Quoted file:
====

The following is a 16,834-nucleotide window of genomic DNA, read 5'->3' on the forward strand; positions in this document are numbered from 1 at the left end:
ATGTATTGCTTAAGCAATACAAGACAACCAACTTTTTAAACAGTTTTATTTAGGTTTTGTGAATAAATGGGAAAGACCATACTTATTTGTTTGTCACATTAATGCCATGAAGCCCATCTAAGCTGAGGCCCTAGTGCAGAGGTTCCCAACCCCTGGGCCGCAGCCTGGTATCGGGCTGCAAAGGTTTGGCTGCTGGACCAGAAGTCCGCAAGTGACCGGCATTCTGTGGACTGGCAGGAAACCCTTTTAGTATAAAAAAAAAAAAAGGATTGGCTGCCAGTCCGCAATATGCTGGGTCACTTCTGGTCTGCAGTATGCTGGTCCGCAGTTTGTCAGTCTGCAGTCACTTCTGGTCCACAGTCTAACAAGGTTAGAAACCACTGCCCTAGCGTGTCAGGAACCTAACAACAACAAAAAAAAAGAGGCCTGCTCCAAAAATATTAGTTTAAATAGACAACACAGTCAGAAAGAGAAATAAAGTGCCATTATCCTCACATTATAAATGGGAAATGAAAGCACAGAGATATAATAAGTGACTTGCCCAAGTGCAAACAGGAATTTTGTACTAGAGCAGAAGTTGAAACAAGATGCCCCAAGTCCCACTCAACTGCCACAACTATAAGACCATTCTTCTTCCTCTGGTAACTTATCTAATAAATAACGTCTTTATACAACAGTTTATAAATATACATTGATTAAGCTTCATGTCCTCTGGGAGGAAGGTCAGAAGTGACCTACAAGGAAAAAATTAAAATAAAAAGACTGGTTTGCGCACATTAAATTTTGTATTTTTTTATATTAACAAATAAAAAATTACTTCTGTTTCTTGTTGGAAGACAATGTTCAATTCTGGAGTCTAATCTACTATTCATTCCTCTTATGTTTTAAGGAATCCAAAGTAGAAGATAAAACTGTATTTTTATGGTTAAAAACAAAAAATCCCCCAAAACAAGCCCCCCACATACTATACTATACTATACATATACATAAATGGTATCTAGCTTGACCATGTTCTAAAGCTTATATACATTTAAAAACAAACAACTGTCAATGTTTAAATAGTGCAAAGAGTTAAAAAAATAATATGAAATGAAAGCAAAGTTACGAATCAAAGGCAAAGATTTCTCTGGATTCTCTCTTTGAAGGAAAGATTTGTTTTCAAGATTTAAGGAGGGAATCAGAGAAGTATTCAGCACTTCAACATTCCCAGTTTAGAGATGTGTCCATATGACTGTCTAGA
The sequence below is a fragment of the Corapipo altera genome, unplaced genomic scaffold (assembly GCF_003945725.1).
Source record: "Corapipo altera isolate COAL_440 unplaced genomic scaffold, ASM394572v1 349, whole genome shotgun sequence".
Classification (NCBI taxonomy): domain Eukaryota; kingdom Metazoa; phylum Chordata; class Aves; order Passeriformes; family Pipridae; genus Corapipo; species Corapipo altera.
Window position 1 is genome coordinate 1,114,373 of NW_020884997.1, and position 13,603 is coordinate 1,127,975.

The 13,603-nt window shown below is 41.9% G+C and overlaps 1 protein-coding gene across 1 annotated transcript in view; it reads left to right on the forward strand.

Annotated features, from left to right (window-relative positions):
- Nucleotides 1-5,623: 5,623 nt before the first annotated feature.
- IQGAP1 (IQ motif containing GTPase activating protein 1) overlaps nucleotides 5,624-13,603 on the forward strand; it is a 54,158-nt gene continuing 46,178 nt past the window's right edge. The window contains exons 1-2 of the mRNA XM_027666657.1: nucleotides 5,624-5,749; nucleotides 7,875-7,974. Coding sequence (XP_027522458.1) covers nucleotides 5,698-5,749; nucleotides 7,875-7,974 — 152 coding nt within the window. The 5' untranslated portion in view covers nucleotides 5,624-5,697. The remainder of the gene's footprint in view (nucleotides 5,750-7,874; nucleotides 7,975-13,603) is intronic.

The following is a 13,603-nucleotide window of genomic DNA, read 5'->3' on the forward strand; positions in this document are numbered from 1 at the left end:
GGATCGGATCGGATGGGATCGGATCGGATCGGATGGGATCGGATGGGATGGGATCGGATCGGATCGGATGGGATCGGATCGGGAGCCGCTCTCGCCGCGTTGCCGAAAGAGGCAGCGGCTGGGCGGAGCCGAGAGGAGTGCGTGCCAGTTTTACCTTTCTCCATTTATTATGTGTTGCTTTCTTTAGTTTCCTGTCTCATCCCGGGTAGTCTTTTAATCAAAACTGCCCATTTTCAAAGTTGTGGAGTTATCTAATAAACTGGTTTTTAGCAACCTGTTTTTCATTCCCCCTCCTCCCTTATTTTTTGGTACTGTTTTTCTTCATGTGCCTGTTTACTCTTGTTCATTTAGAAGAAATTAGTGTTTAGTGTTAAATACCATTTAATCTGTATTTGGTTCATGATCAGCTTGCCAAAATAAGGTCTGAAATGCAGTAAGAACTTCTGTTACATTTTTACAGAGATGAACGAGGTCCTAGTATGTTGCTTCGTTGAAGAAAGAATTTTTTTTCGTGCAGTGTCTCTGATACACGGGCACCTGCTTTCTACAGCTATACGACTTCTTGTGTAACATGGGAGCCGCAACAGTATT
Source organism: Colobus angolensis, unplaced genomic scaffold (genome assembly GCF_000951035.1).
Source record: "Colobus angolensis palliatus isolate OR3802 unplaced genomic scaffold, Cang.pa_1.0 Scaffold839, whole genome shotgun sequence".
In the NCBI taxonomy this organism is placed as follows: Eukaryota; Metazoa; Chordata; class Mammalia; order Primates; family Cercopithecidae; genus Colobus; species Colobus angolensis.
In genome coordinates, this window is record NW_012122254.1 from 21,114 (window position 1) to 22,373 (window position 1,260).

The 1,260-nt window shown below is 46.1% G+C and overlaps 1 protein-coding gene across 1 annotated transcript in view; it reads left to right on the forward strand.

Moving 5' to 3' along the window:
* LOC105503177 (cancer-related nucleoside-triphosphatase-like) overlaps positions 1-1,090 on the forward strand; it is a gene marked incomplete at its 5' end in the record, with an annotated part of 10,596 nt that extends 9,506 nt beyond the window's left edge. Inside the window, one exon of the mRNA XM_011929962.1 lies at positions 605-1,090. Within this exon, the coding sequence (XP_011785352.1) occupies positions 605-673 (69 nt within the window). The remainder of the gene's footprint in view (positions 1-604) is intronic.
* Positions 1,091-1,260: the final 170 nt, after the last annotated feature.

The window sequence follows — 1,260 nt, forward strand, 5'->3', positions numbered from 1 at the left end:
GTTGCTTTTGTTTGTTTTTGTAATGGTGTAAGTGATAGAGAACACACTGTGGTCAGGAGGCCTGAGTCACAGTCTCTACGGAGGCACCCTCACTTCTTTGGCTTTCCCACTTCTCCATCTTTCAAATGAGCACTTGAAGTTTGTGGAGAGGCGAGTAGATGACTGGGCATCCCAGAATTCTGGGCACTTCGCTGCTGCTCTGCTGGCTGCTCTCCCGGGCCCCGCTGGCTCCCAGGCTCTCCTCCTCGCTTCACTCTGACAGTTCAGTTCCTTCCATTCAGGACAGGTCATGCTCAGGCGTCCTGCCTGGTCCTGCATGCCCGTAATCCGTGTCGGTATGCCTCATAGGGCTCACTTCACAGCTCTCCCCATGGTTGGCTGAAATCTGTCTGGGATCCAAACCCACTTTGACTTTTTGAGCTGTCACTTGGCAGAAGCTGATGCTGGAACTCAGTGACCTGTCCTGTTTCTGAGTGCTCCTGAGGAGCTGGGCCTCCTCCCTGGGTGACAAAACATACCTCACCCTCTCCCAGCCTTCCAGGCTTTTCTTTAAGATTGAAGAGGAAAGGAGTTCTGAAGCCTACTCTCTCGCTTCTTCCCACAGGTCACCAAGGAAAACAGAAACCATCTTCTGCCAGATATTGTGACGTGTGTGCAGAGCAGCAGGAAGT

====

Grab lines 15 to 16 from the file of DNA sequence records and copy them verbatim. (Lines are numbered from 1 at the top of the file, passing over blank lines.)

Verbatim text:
In the NCBI taxonomy this organism is placed as follows: Eukaryota; Metazoa; Chordata; class Mammalia; order Primates; family Cercopithecidae; genus Colobus; species Colobus angolensis.
In genome coordinates, this window is record NW_012122254.1 from 21,114 (window position 1) to 22,373 (window position 1,260).